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Re: indirect variable behavior breakage

From: christopher barry
Subject: Re: indirect variable behavior breakage
Date: Fri, 9 Mar 2018 14:44:32 -0500

On Fri, 9 Mar 2018 11:29:35 -0500
Chet Ramey <address@hidden> wrote:

> On 3/7/18 3:20 PM, christopher barry wrote:
> > On Wed, 7 Mar 2018 11:45:13 -0500
> > christopher barry <address@hidden> wrote:
> > 
> > ===8<---snip
> >   
> >>
> >> I am in fact using this method with associative arrays.
> >>
> >> I have a default hash that is full of default values for a
> >> particular generic type of thing. Variations of this thing use
> >> many of the defaults, but also set some values uniquely. I could
> >> simply duplicate this hash everywhere, and edit the differences,
> >> but then changing any defaults would require a change everywhere.
> >>
> >> As an alternative, I created a template hash that all non-default
> >> things start out with.
> >>
> >> this template hash has all of it's values pointing to
> >> "default_hash[somekey]"
> >>
> >> new things that need to change their specific values simply
> >> override that and put in their string.
> >>
> >> Now, changes to actual values in default_hash are seen everywhere
> >> they are not overridden locally by the specific thing using it.
> >>
> >> so reading a hash value may be an indirect pointer to the
> >> default_hash or an overridden value set by the specific thing
> >> using the hash.
> >>
> >> ivar solves this nicely.
> >>
> >>
> >> But to get back on point, the bug in bash was nasty, and it's
> >> fantastic that it's fixed now, but throwing an error now, rather
> >> than simply returning 1 with no data is a bit like throwing the
> >> baby out with the bathwater.
> >>
> >>
> >>  -C  
> > 
> > Chet,
> > 
> > Does modifying this current behavior sound like anything you would
> > be willing to entertain?  
> I think that throwing an error when the value of a variable used for
> indirection would not be accepted as valid (and throw an error) when
> used directly is the right thing to do, and I will leave it as the
> default behavior.
> I'm open to suggestions about how to allow alternate behavior: a shell
> option, something controlled by the shell compatibility level,
> something else? It seems like you're really interested in learning
> whether a particular string is a valid shell variable and doing
> something based on the result. You could check that directly -- the
> pattern to describe a shell variable isn't that hard to write -- but
> I get the sense that you'd rather not take the extra step.
> Chet

Hi Chet,

It's not that I don't want to take any required steps, it was that it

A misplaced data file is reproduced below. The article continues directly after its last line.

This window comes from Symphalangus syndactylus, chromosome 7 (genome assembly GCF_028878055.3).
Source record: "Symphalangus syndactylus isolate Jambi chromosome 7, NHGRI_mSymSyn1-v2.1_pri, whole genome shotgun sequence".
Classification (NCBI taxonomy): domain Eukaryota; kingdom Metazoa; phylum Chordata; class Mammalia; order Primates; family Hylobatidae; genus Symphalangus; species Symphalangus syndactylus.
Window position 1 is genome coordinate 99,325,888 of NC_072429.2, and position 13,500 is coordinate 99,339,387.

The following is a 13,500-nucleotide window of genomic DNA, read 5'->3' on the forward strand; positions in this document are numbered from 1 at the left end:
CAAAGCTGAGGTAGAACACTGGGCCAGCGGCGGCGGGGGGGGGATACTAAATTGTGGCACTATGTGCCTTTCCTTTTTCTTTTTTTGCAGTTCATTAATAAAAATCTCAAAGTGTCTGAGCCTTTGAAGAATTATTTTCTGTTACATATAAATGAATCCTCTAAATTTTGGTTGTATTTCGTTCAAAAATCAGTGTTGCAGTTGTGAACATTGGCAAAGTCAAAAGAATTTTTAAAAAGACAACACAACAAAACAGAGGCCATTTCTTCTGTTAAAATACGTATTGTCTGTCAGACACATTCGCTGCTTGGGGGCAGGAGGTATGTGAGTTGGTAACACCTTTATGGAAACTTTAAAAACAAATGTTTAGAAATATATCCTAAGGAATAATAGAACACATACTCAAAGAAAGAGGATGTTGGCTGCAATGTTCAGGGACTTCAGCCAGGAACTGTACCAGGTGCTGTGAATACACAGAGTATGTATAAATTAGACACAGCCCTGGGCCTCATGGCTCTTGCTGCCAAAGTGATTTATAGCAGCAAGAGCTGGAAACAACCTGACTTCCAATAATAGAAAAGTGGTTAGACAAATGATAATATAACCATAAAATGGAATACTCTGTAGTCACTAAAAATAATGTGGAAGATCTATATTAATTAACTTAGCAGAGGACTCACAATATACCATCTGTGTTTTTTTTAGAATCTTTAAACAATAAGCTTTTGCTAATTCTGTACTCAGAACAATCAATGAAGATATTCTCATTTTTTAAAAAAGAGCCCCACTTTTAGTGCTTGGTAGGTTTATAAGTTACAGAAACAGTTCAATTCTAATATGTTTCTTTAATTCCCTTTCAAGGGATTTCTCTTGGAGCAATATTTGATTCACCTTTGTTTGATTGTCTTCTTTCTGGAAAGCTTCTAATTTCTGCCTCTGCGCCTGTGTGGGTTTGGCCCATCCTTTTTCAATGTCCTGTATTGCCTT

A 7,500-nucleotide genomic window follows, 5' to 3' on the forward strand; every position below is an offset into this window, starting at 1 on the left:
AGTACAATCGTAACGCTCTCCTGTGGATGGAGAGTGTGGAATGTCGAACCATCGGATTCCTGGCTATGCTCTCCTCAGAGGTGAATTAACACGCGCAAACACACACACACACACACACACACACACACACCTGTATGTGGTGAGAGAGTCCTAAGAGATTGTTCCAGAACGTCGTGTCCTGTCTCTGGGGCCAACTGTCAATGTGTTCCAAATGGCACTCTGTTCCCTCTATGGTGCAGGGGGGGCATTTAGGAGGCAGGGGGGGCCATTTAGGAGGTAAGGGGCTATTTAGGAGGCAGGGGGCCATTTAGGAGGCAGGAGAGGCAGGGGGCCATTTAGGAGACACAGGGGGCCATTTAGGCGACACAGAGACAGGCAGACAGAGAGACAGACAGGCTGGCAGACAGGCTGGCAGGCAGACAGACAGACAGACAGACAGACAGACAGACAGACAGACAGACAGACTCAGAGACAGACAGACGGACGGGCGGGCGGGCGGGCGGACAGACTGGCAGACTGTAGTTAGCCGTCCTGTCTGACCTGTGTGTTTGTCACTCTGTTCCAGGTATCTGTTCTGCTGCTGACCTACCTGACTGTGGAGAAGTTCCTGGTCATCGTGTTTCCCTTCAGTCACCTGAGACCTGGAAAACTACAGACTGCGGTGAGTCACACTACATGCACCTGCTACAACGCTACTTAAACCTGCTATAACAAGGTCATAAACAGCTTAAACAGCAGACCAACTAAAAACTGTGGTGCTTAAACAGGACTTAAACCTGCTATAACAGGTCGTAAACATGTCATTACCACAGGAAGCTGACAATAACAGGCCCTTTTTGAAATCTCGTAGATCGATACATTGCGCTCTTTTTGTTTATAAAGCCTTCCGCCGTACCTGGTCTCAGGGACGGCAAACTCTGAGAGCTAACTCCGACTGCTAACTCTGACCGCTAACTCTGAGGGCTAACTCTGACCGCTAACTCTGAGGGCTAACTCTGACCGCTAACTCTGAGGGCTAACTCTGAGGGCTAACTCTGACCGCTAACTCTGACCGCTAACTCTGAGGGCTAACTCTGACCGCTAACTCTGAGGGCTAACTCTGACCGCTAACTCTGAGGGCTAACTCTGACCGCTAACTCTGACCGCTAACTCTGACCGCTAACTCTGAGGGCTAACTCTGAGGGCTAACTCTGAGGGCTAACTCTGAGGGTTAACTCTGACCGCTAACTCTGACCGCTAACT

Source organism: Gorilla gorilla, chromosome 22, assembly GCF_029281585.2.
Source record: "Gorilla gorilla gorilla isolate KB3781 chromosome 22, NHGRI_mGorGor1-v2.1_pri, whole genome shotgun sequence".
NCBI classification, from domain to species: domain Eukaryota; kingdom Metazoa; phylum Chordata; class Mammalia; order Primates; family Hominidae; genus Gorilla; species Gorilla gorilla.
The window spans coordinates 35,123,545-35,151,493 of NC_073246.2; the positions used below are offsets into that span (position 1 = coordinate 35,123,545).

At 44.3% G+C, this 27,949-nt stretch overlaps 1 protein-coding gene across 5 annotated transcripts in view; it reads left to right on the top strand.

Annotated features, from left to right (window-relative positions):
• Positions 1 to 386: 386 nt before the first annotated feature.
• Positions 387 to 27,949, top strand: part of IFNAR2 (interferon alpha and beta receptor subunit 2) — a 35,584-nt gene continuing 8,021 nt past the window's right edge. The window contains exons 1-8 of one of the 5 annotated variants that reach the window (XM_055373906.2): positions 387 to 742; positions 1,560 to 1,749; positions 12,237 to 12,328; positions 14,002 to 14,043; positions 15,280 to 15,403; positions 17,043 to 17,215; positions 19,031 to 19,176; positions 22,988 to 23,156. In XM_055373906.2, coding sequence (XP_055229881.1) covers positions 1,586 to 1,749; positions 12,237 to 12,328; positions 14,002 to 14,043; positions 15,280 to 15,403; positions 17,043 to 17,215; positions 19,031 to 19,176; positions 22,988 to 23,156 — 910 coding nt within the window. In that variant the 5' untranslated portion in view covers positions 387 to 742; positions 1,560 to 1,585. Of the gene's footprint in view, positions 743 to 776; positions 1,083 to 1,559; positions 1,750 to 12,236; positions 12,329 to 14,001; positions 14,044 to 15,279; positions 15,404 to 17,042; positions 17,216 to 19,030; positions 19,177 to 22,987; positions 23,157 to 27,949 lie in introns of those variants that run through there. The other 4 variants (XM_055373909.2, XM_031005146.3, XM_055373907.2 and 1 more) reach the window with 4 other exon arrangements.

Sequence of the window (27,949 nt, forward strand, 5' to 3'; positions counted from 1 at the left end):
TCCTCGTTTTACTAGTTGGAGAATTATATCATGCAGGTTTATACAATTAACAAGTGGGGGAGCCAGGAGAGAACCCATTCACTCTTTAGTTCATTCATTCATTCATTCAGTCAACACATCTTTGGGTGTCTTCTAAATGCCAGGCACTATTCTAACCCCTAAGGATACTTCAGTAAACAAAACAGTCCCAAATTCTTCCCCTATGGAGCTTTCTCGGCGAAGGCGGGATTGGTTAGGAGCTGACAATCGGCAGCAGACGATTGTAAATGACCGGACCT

seemed logical to me to simply return 1 in that instance. When I
discovered that this method worked the way I was hoping, I was kinda
miffed at myself for never having noticed it earlier. Then I was shown
it was not working on new versions. I had never hit the core dump issue
before you pointed it out.

Could the fact that that bug caused a core dump be influencing why you
do not want to simply return 1 now? Maybe throwing an error now seems
better because it was such a bad bug before?

When assigning to a var, format checking absolutely should be done, and
an error should be thrown if invalid. But if only checking, e.g. just
reading a name, then returning 1 if it's an invalid name or does not
exist seems like the smallest, most applicable hammer for the job at

I did actually spend some time (longer than I would like to admit)
trying to craft a decent regex to make sure that every possible way of
asking was covered, but it turns out to be a bit more complex that one
may think at first blush.


testing against ${1}, ${BASH_REMATCH[0]} and ${BASH_REMATCH[1]} would
mostly show the valid forms, but this regex was still not quite right.

A colleague here at work came up with a beautiful 16oz ball-peen hammer
approach, no regex required, as can be seen here:

function ivar()
# Description: cascading indirect -> regular var expander
    ( echo -n "${!1:-${1}}" ) 2>/dev/null || echo -n "${1}"

it solves the problem, so that's what I'm using now, but it's obviously
not as clean and simple as it was, and it can still core dump the
sub-shell, which does suck, but it's non-fatal.

If you can't see my point about not needing to throw an error on just
a read, then I guess I'll just have to deal with it.

Thanks, and maybe you will come to see my position at some point, never
know :)


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